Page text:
Useless (youngwilliam) wrote,

Agent Farnsworth

So based on someone's suggestion, I started watching Fringe. I like it so far, save for one bit where someone was aging super-rapidly and ended up with grey hair (with the hair at the previous, pre-aging length, and no pile of lost hairs around the person's shoulders), and another bit where they tagged a flatlining person with a defibrillator. Obviously, both of those are just amazingly nitpicky things to worry about (and can be justified by saying that what we're seeing in the show is a dramatically hyperbolic representation of what was supposedly going on in the story -- the 'unreliable narrator' loophole solves a lot, if you broaden it to 'unreliable director/writer/etc..') When it comes to the, Oh please, technology can't do that..." issues, though, it helps to watch the series like I've been, where one watches the last half-dozen episodes of this latest season, and then starts to watch the series from the start (I think I'm about nine episodes in from the start).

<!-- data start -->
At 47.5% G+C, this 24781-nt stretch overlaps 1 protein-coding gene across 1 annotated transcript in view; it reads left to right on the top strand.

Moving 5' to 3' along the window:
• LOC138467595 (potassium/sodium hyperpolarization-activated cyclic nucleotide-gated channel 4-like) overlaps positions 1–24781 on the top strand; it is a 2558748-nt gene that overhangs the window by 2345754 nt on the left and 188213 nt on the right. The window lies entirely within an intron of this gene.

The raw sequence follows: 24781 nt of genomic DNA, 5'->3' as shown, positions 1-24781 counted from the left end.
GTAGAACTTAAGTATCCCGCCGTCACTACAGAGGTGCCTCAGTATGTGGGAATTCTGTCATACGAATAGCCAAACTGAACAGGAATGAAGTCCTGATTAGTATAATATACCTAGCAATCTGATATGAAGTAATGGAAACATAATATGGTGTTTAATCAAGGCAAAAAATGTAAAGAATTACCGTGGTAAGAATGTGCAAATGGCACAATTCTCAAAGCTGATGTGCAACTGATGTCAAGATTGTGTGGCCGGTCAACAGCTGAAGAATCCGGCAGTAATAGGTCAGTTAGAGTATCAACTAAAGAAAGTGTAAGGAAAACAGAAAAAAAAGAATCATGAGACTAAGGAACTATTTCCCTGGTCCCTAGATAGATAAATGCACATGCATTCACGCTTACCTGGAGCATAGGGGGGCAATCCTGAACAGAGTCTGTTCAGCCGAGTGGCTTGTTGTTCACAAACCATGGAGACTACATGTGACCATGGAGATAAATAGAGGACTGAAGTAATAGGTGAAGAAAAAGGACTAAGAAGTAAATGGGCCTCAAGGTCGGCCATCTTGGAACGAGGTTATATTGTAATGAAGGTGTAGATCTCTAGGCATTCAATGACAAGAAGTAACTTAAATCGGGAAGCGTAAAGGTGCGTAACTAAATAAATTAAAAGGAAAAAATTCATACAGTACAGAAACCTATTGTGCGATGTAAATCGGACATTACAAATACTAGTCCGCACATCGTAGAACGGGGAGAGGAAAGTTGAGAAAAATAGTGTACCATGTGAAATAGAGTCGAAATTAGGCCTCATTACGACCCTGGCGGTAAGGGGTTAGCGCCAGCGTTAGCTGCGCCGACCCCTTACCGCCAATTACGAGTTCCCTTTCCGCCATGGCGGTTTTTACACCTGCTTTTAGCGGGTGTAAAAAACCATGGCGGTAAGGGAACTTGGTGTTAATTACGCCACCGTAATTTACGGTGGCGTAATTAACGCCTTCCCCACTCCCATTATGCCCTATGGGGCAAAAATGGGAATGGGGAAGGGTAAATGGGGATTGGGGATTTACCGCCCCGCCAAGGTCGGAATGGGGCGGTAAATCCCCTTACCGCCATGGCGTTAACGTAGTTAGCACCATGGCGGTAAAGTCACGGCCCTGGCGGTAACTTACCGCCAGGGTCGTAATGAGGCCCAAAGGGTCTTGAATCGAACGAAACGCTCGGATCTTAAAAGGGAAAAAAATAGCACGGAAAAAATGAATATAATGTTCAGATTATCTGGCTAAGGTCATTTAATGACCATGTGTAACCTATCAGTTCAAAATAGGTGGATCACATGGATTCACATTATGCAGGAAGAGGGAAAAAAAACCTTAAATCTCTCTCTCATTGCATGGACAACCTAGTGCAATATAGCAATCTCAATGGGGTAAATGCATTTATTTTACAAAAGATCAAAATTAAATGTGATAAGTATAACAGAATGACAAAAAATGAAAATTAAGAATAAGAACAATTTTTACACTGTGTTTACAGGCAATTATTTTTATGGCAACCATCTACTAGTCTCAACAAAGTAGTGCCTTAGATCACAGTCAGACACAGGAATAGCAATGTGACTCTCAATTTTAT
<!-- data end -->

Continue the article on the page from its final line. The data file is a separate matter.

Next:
There was one scene with the standard "frame of butterflies stuck on pins, and they start flapping" trope. I'm now wondering if anyone has made a fake butterfly-frame, whereupon the wings can flutter on command (maybe based on a motion-sensor?); for bonus points, have it be solar powered with the fake-butterflies' wings being the panels. If I knew a thing or two about how to make itty-bitty motors attached to colorful solar arrays, I'd start cranking this idea out tomorrow.

The way they let the audience know where new scenes are taking place reminded me of a post I'd meant to make in the past about augmented reality. Generally, when you hear about AR, it's in terms of the para-military applications and/or tourism sorts of things. The other day, at work, I realized that AR would actually be amazingly handy for foodservice. Initially I realized that it'd be dandy for remembering which place is "table 12" (or whatever number has been assigned), but then realized that one could go so far as to have the pending order/bill float above the table, when seen by someone with AR glasses (or whatever tech you want so folks don't have to carry something around and can just get a heads-up display).

Mind you, since my other foodservice tech-related idea of not bothering with lightbulbs in the ceiling, but instead having a "light box" that then channels the light through fiberoptics to the "bulbs" (which would actually just be prisms to distribute the light) doesn't seem to be panning out, I'm not sure we'll see this AR Bar-Tab thing going on in my lifetime.
Tags: telemedia
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